This election was so nasty and divisive, particularly the presidential and U.S. Senate race. I’m afraid it’s going to take a long time to get over it. Two days after the election, a headline in this newspaper said, “Jittery public turns to liquor, news.” Not good!

I did like Congressman Jared Golden’s statement in that same paper. Jared said, “Keep the faith not only in our country and democracy but also in each other.” Let’s hope we can do that. I also liked Jared’s question, “What good does partisan gridlock bring anyway?” No good, and we all know that.

Partisan gridlock in Washington is really bad. In the 1970s, when I worked for Congressman Dave Emery, people in both parties were friends and worked together. Sadly, today, that’s not the case. But I really appreciate the effort of Jared and Sen. Angus King to work with everyone.

In the good old days, we’d have quickly put the election behind us and moved on with our family, friends, and community members, even if we had voted differently. But the pandemic makes moving on much more difficult.

Although I’m doing OK isolated at home (thanks to my wife Linda), I feel terrible for all the people who are depressed and not doing well, isolated at home. I participate in quite a few Zoom meetings, and that helps. Linda and I also go for drives quite a lot, and I love traveling through all the beautiful places in our area. We are so lucky to live in such a beautiful state.

I feel very lucky to have lived in Mount Vernon for 42 years. Rural towns are wonderful places where you can know and be friends with almost all the residents. But the pandemic has really hurt all of us.

I really miss the Saturday morning breakfasts at our community center, which is in an old church. The ladies would serve wonderful breakfasts, and we would stay there for a couple hours visiting with everyone. Because of the pandemic, these breakfasts don’t happen now.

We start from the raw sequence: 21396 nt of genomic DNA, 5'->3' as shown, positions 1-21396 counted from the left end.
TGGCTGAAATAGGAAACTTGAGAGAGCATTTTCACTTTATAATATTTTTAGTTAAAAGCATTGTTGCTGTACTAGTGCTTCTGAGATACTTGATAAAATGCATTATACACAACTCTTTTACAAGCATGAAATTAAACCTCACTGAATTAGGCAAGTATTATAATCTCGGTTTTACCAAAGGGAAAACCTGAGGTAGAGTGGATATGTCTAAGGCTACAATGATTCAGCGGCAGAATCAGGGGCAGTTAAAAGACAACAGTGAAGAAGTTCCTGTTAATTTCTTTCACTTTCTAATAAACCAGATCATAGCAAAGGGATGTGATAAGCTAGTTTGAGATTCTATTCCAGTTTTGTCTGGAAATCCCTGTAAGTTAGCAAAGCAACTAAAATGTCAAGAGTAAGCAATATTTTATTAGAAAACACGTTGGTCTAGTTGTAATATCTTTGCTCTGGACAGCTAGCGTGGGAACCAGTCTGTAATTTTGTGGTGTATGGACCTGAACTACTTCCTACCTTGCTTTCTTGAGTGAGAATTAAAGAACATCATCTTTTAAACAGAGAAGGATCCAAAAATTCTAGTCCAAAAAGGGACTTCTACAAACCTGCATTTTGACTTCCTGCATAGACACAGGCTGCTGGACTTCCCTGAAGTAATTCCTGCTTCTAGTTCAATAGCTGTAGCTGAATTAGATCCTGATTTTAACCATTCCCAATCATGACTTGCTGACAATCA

And I loved spending time at our wonderful library, where I’ve enjoyed being a library trustee for decades. You could spend a long time in the library, selecting books and visiting with people. We even have a table where you can sit and visit. Sadly, because of the pandemic, only a few people at a time can visit the library and they can only stay 20 minutes.

In the past, whether you were at the post office or general store, you’d be there a while, visiting with friends. Today, people are in and out as fast as possible. The same is true no matter where you shop. At many stores, you can order on line or by phone, and they deliver your order outside, so you don’t go in the store.

At Hannaford in Augusta, while Linda shopped, I’d ride around the store in my wheelchair, visiting with people. Not anymore.

Because I have ALS, and the virus could kill me, I don’t dare go anywhere where there’s a crowd. But when the weather’s good, I love to ride up the road in my wheelchair, with Linda walking beside me. Quite often, people driving by will stop to visit. Yes, that’s what we do in small rural towns.

I am pleased that, partly because of the pandemic, a lot more people are getting outside. The number of hunters and anglers is up a lot, including women. I guarantee your spirits will be lifted if you walk through our beautiful woods. I can recommend Kennebec Land Trust’s Trails — especially at the Ezra Smith Wildlife Conservation Area on Route 41 in Mount Vernon, where the land trust cleared some nice trails on the woodlot I donated to them.

So, let’s put the election turmoil behind us, get outside, be safe, and hope the pandemic is over soon.

George Smith can be reached at 34 Blake Hill Road, Mount Vernon 04352, or [email protected] Read more of Smith’s writings at www.georgesmithmaine.com.


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